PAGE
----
Selfies help drive L'Oreal's China sales amid a beauty craze

Selfies help drive L'Oreal's China sales amid a beauty craze

French cosmetics giant L'Oreal SA said it now sells more in China than it does in its own country.

Chief Executive Officer Alexis Perakis-Valat said on Thursday in Shanghai that its Chinese sales increased 4.6 per cent to 14.96 billion yuan ($2.29 billion) last year.

One of the major growth engines driving the sales of the company last year is the multi-brand make-up boom.

And he attributed the boom to the sweeping craze for "selfies", with women, he said, demanding products which make them look "instantly good".

Despite that annual sales rise in China actually falling 3.1 per cent on 2014, Perakis-Valat said he is confident that China "will soon become" the company's number one market. The United States is now the largest market of the company.

L'Oreal first entered China in 1996 and within nine years the country was in its top 10 markets, rising to its third by 2010.

In recent years, Perakis-Valat said, China has been "really waking-up to makeup".

The latest figures showed last year the French firm's cosmetics sales grew 10.9 per cent, while those for other skincare products increased 2 per cent and perfume by 6.2 per cent.

It does not give out exact growth rates for specific types of sales in China, but the CEO said "in China, things are always bigger and faster".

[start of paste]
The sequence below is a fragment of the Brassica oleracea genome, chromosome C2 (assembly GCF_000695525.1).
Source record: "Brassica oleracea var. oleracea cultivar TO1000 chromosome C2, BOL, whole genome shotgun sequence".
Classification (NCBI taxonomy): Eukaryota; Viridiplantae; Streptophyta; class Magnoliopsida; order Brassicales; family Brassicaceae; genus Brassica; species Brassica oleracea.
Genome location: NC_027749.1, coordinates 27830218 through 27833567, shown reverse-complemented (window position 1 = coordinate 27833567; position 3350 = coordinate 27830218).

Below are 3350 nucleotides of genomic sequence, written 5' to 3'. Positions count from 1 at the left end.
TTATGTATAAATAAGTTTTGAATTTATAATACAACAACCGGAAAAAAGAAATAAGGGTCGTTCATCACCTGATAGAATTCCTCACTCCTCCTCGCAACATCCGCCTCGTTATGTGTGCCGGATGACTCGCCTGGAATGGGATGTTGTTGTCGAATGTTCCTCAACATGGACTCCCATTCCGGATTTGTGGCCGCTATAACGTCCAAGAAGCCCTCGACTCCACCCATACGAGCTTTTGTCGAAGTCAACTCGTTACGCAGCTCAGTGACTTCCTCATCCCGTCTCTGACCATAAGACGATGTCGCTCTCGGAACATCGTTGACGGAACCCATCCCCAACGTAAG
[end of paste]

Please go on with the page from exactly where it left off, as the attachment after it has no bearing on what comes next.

He did reveal, however, that on the Nov 11 online shopping carnival, its cosmetics brand Maybelline sold 100,000 lipsticks in 24 hours. And he said e-commerce sales in China recorded upward of 60 per cent growth during the whole year.

While China's overall luxury market has reported sluggish, if not negative, growth in recent years, Perakis-Valat said L'Oreal has not seen any slowdown in the sector.

He used the company's 600-yuan face serums as one of its luxury items, for instance, and said he remains optimistic that those types of product will continue to enjoy solid and healthy growth in China.

Its biggest luxury brand here is Lancome, which he claimed rose to number one in the luxury market in China during 2015.

The company also announced the appointment of Stephane Rinderknech as its China CEO. Perakis-Valat will continue to be responsible for the Asia-Pacific region as executive vice-president and a member of L'Oreal's executive committee.

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